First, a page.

add_loops!(g) = add_parts!(g, :E, nparts(g,:V), src=parts(g,:V), tgt=parts(g,:V))
add_loops(g) = begin
    h = copy(g)
    return h


Once we add loops, then we have morphisms.


Bipartite Graphs

Many computer science problems involve graphs that have two types of vertices. For example, when matching students to classes, you might represent the students as one type of vertex and the classes as another type of vertex. Then the edges (s,c) represent "student s is enrolled in class c". In this scenario there can be no edges from a class vertex to another class vertex, or from a student vertex to a student vertex. Graphs for which there exists such a classification are called bipartite graphs. In Category Theory, we shift from thinking about graphs with properties to graph homomorphisms that witness that property and think of bipartitioned graphs.

First we construct a bipartite graph:

sq = apex(product(add_loops(e), add_loops(e)))
rem_parts!(sq, :E, [1,5,6,8,9])

We will use the symmetric edge graph to identify the bipartitions of this graph.

esym = @acset Graph begin
    V = 2
    E = 2
    src = [1,2]
    tgt = [2,1]


There are two ways to bipartition sq.

graphhoms(sq, esym)
2-element Vector{Vector{Int64}}:
 [1, 2, 2, 1]
 [2, 1, 1, 2]

This comes from the fact that esym has 2 automorphisms!

graphhoms(esym, esym)
2-element Vector{Vector{Int64}}:
 [1, 2]
 [2, 1]

the first coloring

draw(homomorphisms(sq, esym)[1])

but we can also swap the roles of the colors

draw(homomorphisms(sq, esym)[2])


  1. Construct a graph representation of a checkerboard
  2. Draw the two bipartitions of the checkerboard

We can generalize the notion of Bipartite graph to any number of parts. I like to call Kₖ the k-coloring classifier because homomorphims into α:G → Kₖ are k-colorings of G.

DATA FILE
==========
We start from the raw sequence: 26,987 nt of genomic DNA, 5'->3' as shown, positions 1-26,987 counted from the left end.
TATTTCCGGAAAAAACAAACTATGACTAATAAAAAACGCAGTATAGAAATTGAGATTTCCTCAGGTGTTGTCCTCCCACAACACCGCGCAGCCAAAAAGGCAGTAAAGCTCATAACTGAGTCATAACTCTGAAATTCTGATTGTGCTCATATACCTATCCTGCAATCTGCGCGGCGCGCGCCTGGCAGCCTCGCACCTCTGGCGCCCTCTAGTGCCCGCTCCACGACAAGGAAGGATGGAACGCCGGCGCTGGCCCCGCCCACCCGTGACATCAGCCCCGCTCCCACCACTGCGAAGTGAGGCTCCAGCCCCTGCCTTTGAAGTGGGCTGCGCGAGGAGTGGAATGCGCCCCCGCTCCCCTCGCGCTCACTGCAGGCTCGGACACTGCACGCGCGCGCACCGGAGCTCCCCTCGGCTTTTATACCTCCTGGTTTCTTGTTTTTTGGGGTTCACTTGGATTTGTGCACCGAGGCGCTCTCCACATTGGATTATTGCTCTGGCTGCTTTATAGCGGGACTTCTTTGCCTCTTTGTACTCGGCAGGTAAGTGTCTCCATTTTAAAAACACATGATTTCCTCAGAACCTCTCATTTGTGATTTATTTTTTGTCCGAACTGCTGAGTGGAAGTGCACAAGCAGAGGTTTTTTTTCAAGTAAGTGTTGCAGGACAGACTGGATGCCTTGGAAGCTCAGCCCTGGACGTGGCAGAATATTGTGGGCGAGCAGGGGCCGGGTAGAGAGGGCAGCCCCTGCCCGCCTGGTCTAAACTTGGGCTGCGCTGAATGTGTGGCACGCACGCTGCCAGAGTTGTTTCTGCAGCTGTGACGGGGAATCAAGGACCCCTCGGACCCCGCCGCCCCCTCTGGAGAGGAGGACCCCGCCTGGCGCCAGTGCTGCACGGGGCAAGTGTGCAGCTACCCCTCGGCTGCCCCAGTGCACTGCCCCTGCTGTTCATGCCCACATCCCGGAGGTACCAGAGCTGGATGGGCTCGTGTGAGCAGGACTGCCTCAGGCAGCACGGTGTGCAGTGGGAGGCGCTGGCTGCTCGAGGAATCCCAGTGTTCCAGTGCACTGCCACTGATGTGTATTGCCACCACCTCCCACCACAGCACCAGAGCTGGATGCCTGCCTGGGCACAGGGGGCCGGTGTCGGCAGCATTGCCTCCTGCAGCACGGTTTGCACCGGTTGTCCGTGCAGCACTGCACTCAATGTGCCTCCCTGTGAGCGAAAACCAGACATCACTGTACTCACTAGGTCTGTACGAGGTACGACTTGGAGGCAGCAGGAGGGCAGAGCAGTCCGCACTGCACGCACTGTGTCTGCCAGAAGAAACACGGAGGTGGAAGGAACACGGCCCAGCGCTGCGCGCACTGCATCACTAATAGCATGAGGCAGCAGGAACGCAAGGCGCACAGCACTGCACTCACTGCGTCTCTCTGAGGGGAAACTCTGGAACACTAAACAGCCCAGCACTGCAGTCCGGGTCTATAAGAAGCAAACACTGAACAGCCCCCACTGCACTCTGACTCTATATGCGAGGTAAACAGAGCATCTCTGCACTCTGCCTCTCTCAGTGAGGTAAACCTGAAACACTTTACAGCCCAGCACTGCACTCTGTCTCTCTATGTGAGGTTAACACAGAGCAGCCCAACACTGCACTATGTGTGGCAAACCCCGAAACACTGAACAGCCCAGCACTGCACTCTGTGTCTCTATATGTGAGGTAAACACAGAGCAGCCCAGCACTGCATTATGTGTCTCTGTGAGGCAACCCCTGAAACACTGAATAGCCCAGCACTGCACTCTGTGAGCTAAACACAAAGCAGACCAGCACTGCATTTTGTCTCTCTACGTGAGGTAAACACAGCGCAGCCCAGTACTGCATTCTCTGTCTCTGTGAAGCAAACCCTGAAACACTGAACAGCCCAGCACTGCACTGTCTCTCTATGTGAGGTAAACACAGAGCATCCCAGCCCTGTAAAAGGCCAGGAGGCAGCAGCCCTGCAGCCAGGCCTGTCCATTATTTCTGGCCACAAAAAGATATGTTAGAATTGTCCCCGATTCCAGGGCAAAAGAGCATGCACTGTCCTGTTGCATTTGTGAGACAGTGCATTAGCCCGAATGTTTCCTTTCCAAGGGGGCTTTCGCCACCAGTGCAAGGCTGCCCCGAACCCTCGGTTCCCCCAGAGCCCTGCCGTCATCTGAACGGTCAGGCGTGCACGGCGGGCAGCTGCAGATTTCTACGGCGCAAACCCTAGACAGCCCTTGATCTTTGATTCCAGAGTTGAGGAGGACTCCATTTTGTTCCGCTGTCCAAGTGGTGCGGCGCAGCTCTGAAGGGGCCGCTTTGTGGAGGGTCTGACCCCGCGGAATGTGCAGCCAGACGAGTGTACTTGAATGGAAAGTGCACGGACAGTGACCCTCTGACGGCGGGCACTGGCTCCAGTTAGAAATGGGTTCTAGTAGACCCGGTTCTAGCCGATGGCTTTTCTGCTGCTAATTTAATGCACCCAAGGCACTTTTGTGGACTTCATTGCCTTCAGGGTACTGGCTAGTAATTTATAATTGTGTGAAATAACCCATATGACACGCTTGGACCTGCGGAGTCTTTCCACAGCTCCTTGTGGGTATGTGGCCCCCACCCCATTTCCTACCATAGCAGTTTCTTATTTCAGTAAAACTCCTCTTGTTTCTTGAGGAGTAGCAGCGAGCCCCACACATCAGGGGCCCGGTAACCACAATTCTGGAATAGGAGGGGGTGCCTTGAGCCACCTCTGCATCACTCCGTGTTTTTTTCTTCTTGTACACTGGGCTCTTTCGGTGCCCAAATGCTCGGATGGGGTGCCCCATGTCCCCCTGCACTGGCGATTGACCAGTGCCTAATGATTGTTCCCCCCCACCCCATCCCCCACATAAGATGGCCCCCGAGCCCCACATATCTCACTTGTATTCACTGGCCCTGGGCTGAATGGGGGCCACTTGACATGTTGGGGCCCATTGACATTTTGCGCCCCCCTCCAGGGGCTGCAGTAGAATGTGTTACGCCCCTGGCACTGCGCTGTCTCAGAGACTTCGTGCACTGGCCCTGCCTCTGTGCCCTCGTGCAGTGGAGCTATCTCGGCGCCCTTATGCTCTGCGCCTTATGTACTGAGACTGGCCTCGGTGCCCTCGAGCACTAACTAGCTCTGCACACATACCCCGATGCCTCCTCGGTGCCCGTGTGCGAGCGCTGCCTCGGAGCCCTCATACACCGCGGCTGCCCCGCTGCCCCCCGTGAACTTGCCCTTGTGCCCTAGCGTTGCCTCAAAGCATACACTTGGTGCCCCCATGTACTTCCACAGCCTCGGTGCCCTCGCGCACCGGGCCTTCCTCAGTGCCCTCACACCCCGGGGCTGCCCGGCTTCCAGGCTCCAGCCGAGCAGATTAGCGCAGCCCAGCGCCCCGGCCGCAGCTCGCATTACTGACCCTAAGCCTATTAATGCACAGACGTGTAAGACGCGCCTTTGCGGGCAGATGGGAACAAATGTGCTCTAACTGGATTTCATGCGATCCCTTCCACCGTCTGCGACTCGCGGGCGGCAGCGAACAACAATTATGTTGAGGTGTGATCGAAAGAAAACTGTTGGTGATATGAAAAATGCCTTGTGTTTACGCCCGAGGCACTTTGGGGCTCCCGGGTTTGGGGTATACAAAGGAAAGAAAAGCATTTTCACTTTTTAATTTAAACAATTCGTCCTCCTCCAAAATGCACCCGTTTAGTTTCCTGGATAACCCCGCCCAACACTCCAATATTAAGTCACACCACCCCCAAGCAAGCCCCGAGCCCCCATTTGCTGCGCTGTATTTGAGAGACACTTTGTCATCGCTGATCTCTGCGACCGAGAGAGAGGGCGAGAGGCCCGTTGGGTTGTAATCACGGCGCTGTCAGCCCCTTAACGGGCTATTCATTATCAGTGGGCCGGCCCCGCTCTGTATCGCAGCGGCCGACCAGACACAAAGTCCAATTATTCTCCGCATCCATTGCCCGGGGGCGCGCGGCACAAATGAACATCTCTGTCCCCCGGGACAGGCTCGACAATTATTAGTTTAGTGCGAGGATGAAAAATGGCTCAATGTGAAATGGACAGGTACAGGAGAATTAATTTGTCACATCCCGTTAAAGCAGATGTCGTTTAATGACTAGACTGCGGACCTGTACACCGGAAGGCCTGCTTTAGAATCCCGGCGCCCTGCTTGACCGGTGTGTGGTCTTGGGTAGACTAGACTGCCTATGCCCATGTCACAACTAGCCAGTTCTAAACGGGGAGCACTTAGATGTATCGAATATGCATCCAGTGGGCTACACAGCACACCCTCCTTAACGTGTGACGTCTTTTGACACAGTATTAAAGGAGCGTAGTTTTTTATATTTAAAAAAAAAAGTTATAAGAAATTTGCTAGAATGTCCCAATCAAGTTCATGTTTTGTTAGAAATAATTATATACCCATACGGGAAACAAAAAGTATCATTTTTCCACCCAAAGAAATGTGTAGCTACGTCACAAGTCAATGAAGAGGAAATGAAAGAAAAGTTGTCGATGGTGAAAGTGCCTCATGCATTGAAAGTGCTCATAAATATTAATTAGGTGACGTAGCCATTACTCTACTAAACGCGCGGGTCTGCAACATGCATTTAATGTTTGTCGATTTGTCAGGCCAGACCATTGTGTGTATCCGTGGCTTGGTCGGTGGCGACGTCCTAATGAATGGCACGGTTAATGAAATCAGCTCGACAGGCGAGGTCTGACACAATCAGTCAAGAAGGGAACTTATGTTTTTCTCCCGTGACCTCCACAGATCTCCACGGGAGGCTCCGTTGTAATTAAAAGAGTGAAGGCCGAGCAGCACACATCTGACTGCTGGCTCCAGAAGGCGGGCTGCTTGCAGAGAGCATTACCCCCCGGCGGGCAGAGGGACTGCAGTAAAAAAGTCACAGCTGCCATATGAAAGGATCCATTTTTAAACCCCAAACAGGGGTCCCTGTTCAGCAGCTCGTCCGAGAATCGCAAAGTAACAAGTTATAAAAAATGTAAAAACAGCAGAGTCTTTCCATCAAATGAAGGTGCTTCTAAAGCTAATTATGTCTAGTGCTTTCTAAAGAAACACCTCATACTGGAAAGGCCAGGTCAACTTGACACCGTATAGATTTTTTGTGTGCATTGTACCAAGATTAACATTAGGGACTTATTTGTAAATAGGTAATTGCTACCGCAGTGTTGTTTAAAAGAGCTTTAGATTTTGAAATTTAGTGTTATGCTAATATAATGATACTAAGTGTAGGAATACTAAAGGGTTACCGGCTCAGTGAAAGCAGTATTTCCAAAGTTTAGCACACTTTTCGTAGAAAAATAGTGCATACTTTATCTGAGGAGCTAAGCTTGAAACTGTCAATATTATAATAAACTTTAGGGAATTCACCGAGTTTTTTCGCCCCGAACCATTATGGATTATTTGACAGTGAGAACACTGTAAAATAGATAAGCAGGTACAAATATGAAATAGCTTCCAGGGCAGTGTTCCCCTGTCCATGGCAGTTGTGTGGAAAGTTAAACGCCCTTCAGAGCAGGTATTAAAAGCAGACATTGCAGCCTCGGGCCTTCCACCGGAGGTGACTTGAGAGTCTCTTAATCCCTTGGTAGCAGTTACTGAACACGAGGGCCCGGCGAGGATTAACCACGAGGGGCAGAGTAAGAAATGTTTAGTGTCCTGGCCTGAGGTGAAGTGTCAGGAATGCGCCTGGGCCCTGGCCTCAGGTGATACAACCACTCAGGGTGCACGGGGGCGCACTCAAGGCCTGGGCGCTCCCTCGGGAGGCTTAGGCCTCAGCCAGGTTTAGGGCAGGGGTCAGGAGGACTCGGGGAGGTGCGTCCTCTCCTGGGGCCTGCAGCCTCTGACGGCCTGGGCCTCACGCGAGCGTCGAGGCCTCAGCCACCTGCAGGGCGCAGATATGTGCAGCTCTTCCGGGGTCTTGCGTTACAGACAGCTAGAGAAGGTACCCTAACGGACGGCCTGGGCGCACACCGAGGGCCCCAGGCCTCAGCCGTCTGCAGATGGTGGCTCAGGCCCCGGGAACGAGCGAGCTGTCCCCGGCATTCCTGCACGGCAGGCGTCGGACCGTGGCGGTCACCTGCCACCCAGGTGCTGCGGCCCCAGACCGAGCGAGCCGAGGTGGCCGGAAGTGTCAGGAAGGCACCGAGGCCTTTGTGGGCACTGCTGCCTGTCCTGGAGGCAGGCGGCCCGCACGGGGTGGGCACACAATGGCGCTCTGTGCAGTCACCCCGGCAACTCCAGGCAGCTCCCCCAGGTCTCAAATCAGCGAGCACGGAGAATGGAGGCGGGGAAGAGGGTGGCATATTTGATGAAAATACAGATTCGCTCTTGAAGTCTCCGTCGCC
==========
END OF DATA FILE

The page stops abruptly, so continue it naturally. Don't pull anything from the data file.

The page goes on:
clique(k::Int) = begin
    Kₖ = Graph(k)
    for i in 1:k
        for j in 1:k
            if j ≠ i
                add_parts!(Kₖ, :E, 1, src=i, tgt=j)
    return Kₖ

K₃ = clique(3)

Our graph T is not 2-colorable,

length(homomorphisms(T, esym))

but we can use 3 colors to color T.

draw(homomorphism(T, K₃))


  1. Find a graph that is not 3-colorable
  2. Find a graph that is not 4-colorable

Homomorphisms in [C, Set] are like Types

Any graph can play the role of the codomain. If you pick a graph that is incomplete, you get a more constrained notion of coloring where there are color combinations that are forbidden.

triloop = @acset Graph begin
    V = 3
    E = 3
    src = [1,2,3]
    tgt = [2,3,1]


With this graph, we can pick out directed 3-cycles in a graph like T2,

T2 = @acset Graph begin
    V = 6
    E = 6
    src = [1,2,3,4,5,6]
    tgt = [2,3,1,5,6,4]
graphhoms(T2, triloop)
9-element Vector{Vector{Int64}}:
 [1, 2, 3, 1, 2, 3]
 [1, 2, 3, 2, 3, 1]
 [1, 2, 3, 3, 1, 2]
 [2, 3, 1, 1, 2, 3]
 [2, 3, 1, 2, 3, 1]
 [2, 3, 1, 3, 1, 2]
 [3, 1, 2, 1, 2, 3]
 [3, 1, 2, 2, 3, 1]
 [3, 1, 2, 3, 1, 2]

and we can draw those cyclic roles with colors

draw(homomorphisms(T2, triloop)[1])

T3 = @acset Graph begin
    V = 6
    E = 7
    src = [1,2,3,4,5,6, 2]
    tgt = [2,3,1,5,6,4, 4]
graphhoms(T3, triloop)
3-element Vector{Vector{Int64}}:
 [1, 2, 3, 3, 1, 2]
 [2, 3, 1, 1, 2, 3]
 [3, 1, 2, 2, 3, 1]

Using the colors as shown:


We can see our coloring of T3:

draw(homomorphisms(T3, triloop)[1])